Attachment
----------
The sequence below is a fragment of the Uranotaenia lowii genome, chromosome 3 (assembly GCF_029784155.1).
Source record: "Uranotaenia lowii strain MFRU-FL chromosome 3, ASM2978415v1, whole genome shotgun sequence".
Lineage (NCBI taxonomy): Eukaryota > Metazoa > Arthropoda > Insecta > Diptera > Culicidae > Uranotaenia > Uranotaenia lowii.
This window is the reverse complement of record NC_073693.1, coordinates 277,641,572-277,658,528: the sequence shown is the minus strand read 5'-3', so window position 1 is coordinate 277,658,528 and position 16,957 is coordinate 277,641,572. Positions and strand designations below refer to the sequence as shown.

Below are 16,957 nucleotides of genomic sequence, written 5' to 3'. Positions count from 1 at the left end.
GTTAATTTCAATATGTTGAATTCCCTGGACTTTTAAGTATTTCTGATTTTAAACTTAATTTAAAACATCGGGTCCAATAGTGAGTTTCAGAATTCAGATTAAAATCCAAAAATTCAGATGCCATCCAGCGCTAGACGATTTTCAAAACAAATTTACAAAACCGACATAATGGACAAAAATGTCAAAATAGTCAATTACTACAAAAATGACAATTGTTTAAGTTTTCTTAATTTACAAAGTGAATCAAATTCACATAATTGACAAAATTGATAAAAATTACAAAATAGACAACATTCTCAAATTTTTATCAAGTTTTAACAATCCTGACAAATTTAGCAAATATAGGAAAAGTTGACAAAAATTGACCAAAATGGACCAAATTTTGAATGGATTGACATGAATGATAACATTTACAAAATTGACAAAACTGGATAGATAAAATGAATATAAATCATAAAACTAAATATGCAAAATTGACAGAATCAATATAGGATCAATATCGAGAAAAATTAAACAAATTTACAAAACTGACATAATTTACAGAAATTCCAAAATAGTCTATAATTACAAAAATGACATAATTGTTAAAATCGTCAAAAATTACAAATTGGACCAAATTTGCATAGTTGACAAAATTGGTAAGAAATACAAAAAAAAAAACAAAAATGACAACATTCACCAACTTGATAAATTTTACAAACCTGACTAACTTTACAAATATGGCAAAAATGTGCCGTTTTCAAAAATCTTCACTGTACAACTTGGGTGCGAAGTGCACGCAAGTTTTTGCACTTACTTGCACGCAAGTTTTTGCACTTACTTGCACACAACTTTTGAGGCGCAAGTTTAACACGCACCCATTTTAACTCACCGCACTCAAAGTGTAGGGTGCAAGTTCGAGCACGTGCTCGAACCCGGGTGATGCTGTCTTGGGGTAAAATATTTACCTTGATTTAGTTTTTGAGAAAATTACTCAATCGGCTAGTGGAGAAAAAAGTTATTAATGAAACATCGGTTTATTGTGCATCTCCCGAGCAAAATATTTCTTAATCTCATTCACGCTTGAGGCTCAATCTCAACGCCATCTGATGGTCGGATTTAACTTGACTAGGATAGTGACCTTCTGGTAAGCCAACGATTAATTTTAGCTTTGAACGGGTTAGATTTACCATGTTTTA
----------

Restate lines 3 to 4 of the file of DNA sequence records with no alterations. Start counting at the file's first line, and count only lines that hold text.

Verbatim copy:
Lineage (NCBI taxonomy): Eukaryota > Metazoa > Arthropoda > Insecta > Diptera > Culicidae > Uranotaenia > Uranotaenia lowii.
This window is the reverse complement of record NC_073693.1, coordinates 277,641,572-277,658,528: the sequence shown is the minus strand read 5'-3', so window position 1 is coordinate 277,658,528 and position 16,957 is coordinate 277,641,572. Positions and strand designations below refer to the sequence as shown.